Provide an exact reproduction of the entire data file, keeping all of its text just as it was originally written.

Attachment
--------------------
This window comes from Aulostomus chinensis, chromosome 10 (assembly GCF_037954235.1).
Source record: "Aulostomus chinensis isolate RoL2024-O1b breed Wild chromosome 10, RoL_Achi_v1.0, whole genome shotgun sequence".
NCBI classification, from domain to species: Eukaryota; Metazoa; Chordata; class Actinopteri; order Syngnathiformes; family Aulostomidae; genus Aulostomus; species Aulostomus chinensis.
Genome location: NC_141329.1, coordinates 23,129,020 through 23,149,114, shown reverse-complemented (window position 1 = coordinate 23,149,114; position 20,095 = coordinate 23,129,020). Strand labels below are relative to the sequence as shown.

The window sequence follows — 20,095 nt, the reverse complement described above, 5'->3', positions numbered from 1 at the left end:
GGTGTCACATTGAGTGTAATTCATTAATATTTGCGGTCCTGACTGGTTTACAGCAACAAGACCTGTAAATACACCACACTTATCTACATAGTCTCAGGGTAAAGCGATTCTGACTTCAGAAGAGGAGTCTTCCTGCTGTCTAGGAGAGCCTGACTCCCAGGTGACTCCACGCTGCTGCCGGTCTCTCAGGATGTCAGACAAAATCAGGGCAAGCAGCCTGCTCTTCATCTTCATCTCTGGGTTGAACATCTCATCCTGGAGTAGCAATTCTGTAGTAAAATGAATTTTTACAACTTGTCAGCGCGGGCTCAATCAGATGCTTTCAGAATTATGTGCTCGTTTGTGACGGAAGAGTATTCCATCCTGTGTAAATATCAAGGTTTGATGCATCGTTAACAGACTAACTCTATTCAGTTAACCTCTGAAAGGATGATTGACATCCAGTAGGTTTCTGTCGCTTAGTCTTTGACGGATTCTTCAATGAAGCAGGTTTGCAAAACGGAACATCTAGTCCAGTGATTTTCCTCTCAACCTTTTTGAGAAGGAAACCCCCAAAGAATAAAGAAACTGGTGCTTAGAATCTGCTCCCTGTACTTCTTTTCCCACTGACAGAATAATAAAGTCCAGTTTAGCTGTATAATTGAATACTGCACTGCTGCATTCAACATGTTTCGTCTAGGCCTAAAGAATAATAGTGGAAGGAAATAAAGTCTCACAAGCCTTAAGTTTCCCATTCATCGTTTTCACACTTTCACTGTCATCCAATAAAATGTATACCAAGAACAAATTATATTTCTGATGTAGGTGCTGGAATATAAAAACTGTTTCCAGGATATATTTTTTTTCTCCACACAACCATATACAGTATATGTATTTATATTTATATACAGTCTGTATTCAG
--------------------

This window comes from Aulostomus chinensis, chromosome 10 (assembly GCF_037954235.1).
Source record: "Aulostomus chinensis isolate RoL2024-O1b breed Wild chromosome 10, RoL_Achi_v1.0, whole genome shotgun sequence".
NCBI classification, from domain to species: Eukaryota; Metazoa; Chordata; class Actinopteri; order Syngnathiformes; family Aulostomidae; genus Aulostomus; species Aulostomus chinensis.
Genome location: NC_141329.1, coordinates 23,129,020 through 23,149,114, shown reverse-complemented (window position 1 = coordinate 23,149,114; position 20,095 = coordinate 23,129,020). Strand labels below are relative to the sequence as shown.

The window sequence follows — 20,095 nt, the reverse complement described above, 5'->3', positions numbered from 1 at the left end:
GGTGTCACATTGAGTGTAATTCATTAATATTTGCGGTCCTGACTGGTTTACAGCAACAAGACCTGTAAATACACCACACTTATCTACATAGTCTCAGGGTAAAGCGATTCTGACTTCAGAAGAGGAGTCTTCCTGCTGTCTAGGAGAGCCTGACTCCCAGGTGACTCCACGCTGCTGCCGGTCTCTCAGGATGTCAGACAAAATCAGGGCAAGCAGCCTGCTCTTCATCTTCATCTCTGGGTTGAACATCTCATCCTGGAGTAGCAATTCTGTAGTAAAATGAATTTTTACAACTTGTCAGCGCGGGCTCAATCAGATGCTTTCAGAATTATGTGCTCGTTTGTGACGGAAGAGTATTCCATCCTGTGTAAATATCAAGGTTTGATGCATCGTTAACAGACTAACTCTATTCAGTTAACCTCTGAAAGGATGATTGACATCCAGTAGGTTTCTGTCGCTTAGTCTTTGACGGATTCTTCAATGAAGCAGGTTTGCAAAACGGAACATCTAGTCCAGTGATTTTCCTCTCAACCTTTTTGAGAAGGAAACCCCCAAAGAATAAAGAAACTGGTGCTTAGAATCTGCTCCCTGTACTTCTTTTCCCACTGACAGAATAATAAAGTCCAGTTTAGCTGTATAATTGAATACTGCACTGCTGCATTCAACATGTTTCGTCTAGGCCTAAAGAATAATAGTGGAAGGAAATAAAGTCTCACAAGCCTTAAGTTTCCCATTCATCGTTTTCACACTTTCACTGTCATCCAATAAAATGTATACCAAGAACAAATTATATTTCTGATGTAGGTGCTGGAATATAAAAACTGTTTCCAGGATATATTTTTTTTCTCCACACAACCATATACAGTATATGTATTTATATTTATATACAGTCTGTATTCAG